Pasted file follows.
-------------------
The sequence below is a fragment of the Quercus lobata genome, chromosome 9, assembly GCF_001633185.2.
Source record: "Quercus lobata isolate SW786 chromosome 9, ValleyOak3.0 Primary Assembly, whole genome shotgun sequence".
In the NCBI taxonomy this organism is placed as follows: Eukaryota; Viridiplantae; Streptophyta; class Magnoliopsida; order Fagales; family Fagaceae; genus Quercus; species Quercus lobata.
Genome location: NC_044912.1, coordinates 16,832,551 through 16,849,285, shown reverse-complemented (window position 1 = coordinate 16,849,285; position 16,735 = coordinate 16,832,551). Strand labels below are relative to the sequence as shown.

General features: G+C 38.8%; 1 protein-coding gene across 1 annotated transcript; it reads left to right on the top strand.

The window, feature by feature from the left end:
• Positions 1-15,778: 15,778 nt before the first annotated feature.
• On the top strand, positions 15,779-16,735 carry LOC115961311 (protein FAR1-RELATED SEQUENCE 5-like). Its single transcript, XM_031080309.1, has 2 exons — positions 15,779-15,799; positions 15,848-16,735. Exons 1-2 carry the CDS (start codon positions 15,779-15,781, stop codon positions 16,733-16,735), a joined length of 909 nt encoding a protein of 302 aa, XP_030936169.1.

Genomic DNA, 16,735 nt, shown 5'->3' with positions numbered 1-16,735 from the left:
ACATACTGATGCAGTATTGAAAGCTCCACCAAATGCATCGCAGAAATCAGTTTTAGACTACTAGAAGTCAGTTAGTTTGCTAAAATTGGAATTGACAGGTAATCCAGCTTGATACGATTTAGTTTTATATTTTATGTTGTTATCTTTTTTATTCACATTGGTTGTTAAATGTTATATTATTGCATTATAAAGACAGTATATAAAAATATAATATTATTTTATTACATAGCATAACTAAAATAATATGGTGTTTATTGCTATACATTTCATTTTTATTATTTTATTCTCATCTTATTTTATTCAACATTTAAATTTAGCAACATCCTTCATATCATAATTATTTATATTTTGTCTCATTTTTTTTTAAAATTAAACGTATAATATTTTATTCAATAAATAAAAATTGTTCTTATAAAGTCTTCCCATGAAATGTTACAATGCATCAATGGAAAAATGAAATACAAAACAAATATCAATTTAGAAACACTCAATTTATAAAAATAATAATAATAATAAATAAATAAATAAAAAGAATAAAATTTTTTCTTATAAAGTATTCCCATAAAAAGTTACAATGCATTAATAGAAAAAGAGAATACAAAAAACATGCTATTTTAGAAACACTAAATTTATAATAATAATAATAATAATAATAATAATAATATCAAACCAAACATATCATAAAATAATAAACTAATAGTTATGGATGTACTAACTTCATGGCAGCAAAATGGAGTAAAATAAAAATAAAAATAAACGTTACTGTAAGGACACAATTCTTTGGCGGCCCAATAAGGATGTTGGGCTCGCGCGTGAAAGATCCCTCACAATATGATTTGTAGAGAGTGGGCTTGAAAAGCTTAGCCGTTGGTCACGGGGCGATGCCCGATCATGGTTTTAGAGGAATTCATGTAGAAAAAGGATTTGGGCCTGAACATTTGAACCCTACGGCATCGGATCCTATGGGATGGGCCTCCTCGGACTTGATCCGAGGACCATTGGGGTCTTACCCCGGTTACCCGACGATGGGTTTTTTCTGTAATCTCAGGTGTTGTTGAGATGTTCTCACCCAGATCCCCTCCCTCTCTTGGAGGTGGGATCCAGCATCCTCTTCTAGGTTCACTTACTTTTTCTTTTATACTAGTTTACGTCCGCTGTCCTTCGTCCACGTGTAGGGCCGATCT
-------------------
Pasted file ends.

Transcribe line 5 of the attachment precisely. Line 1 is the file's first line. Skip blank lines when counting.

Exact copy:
General features: G+C 38.8%; 1 protein-coding gene across 1 annotated transcript; it reads left to right on the top strand.